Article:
Students at a Garland ISD high school have come up with an invention that is now getting national attention.
Students at the Gilbreath-Reed Career and Technical Center designed a system to sanitize firefighters’ boots to prevent the spread of communicable diseases.
The design got the attention of the researchers at MIT. The high school was then given a $10,000 grant from the Lemelson-MIT Program, which promotes invention and the early stages of entrepreneurship across the United States.
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"Wow, we're working with the top. I hope we can apply that to everything else we do," said teacher Carmen Diaz.
The North Texas school was one of 13 across the country to receive the grant.
The school district's website states that the grant "encourages high school students to investigate problems evident in their own neighborhoods, come together as a team to select one problem that inspires them most, and invent a technological solution to that problem."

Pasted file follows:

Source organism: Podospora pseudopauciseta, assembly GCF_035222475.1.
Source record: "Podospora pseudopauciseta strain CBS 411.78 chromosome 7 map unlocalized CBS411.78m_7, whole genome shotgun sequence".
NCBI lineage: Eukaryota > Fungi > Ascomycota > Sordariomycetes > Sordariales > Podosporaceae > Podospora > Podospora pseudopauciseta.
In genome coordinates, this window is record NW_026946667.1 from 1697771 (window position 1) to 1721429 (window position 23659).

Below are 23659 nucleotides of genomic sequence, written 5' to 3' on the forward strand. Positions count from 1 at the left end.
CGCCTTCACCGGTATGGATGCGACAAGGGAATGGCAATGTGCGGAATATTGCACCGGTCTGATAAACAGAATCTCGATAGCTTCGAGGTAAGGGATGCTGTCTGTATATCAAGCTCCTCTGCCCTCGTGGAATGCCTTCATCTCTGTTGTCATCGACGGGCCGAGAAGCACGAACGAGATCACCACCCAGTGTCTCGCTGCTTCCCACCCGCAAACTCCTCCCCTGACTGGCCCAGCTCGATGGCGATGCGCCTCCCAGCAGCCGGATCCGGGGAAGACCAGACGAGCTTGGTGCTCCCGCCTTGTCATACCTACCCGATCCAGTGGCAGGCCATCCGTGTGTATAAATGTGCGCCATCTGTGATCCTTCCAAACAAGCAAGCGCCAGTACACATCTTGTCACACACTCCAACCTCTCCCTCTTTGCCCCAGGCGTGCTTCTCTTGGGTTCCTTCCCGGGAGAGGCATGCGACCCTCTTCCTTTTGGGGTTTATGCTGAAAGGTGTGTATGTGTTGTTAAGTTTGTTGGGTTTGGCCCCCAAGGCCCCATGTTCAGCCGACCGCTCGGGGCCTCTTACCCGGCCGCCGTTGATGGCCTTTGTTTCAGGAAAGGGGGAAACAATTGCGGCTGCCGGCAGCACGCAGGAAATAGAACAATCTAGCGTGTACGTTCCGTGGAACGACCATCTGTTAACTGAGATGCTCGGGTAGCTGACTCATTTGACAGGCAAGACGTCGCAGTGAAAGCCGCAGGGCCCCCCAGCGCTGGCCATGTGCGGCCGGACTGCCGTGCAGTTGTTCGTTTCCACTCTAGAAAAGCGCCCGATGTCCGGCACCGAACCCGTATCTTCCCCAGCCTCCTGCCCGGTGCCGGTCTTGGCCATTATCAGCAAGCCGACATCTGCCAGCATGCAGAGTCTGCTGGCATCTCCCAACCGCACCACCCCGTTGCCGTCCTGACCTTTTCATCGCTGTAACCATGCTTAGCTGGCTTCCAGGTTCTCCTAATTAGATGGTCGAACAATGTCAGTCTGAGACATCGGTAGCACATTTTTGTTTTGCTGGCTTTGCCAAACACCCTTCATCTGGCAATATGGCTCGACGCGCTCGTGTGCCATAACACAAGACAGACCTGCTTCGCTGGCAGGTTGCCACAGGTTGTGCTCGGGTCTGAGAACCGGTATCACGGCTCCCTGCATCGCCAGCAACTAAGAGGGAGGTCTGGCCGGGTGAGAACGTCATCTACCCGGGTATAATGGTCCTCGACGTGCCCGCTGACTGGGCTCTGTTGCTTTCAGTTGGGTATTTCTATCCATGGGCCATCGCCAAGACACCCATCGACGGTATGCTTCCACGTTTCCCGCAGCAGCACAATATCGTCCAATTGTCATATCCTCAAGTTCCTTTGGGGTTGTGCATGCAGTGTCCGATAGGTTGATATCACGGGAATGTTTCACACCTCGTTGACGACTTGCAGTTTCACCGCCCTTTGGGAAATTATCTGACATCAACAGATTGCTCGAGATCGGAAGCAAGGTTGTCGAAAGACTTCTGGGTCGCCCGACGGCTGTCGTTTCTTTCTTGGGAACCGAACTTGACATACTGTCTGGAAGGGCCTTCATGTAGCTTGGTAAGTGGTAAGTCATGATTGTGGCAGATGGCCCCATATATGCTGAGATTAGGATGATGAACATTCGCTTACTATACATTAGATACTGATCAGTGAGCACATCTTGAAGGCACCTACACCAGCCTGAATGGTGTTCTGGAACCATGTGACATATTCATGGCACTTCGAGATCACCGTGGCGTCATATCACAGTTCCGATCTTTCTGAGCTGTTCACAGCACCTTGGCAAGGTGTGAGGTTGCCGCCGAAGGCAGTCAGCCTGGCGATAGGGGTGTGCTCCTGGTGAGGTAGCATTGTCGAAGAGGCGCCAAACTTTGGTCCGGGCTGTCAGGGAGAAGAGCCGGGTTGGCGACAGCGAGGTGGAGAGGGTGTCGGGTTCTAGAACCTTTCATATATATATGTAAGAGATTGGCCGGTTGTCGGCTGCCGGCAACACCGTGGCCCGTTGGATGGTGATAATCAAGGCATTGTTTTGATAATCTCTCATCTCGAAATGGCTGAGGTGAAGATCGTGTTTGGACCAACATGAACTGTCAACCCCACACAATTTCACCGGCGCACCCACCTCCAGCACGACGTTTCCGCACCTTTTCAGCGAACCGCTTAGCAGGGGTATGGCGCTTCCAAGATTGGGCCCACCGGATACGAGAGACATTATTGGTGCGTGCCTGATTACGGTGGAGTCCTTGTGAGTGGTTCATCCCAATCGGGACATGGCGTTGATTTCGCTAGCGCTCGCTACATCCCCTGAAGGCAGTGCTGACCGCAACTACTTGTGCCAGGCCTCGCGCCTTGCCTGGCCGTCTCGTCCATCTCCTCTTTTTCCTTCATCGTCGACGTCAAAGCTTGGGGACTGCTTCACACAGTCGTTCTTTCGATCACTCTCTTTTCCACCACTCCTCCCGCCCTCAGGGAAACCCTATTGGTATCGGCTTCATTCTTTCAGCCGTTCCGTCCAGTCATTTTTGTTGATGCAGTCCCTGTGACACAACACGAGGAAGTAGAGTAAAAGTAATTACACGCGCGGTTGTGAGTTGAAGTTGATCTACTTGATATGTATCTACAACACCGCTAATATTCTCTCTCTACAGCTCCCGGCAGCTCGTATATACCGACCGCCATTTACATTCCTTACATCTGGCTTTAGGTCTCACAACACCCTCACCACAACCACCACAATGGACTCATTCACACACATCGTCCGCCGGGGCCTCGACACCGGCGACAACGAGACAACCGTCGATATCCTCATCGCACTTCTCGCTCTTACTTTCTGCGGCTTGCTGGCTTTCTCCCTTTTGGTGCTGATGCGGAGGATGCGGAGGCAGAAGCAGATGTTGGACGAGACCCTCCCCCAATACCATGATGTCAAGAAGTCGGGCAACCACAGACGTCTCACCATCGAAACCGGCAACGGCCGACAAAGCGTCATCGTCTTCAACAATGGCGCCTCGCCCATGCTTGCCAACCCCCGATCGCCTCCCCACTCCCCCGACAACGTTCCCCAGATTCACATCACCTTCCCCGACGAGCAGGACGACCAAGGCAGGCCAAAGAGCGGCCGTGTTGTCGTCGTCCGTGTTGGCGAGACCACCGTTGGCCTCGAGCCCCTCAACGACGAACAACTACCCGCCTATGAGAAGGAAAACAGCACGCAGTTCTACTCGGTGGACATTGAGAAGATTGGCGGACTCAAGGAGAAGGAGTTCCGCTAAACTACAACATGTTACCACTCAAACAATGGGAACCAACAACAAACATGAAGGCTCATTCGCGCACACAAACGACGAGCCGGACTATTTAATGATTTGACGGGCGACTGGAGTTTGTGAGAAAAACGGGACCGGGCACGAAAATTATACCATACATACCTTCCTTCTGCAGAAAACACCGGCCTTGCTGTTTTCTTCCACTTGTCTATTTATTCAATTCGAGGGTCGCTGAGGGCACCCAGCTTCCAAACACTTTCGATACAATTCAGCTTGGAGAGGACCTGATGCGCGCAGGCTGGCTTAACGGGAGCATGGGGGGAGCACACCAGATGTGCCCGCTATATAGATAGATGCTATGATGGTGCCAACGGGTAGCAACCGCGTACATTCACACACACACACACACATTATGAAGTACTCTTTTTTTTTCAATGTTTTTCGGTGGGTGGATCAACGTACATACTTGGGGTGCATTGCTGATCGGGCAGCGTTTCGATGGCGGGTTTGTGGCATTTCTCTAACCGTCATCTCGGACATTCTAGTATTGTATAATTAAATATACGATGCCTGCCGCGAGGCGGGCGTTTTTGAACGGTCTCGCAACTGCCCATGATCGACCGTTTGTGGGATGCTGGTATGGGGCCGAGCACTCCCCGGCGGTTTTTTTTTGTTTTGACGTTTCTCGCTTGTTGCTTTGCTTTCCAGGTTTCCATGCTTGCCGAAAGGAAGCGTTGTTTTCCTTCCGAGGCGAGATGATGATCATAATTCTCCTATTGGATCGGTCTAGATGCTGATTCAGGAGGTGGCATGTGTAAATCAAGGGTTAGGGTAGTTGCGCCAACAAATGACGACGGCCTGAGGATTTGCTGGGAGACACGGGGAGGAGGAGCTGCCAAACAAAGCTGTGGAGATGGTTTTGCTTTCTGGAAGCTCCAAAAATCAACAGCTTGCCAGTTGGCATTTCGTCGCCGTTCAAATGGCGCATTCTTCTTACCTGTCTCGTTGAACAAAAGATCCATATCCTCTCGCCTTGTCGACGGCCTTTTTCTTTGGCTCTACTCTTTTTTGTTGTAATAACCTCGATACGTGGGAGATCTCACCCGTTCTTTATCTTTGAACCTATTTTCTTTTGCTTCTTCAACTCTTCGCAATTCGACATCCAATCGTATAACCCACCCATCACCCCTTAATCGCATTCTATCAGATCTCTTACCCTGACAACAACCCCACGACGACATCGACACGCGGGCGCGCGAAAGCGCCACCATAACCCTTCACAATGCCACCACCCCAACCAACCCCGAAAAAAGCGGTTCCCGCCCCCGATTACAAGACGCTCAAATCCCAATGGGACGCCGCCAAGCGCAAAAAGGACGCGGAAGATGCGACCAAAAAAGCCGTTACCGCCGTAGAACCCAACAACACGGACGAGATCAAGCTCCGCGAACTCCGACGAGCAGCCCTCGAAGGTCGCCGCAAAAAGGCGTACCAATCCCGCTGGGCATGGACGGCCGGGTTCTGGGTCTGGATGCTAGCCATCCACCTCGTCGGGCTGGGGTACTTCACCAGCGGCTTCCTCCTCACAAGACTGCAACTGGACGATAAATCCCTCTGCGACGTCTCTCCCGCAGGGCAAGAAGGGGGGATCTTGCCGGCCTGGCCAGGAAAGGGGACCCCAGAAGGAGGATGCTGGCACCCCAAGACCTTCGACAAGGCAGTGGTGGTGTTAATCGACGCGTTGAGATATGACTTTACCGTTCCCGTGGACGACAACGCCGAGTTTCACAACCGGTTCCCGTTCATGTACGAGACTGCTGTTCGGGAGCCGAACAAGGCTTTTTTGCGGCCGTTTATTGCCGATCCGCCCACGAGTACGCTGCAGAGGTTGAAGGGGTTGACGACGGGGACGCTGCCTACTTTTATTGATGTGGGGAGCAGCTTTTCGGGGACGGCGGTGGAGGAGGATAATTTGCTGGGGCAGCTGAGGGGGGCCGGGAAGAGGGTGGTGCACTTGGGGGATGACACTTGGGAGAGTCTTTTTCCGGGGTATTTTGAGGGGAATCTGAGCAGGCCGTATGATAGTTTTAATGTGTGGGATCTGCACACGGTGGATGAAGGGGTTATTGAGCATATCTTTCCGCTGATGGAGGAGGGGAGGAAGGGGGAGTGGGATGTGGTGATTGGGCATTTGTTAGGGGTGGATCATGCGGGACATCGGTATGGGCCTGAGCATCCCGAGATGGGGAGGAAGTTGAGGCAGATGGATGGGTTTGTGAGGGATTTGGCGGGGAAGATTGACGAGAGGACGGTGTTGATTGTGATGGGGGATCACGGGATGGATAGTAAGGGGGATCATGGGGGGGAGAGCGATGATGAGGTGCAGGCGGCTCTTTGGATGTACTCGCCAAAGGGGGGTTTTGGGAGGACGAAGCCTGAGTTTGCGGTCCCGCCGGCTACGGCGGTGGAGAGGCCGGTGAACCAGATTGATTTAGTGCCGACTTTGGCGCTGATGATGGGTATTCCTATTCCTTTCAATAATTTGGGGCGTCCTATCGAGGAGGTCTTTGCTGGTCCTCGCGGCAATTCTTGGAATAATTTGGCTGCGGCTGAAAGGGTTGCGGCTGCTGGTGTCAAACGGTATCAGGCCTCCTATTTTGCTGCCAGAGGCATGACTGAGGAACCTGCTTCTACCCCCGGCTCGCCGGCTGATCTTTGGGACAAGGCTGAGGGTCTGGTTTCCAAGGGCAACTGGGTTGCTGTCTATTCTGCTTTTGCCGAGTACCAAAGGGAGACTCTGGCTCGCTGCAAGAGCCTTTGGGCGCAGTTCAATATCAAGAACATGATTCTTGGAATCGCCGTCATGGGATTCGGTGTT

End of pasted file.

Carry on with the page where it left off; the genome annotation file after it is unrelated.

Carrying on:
The students realized that the boots that firefighters wear often become covered in unsafe chemicals and present a health hazard to the firefighters and their families. Typically the boots only last about a year and cost more than $200.
So the class designed a box that blasts the boots with UV light to help sanitize them.
"A lot of times, we're nervous to be wrong and I'm like 'it's ok. I don't know everything,'" said student John Monigold.
Crew 7A of the Garland Fire Department and Captain Kevin Paige even came out to the school to assist the students in the build.
The final working prototype will be showcased at EurekaFest, an invention celebration in June of 2021.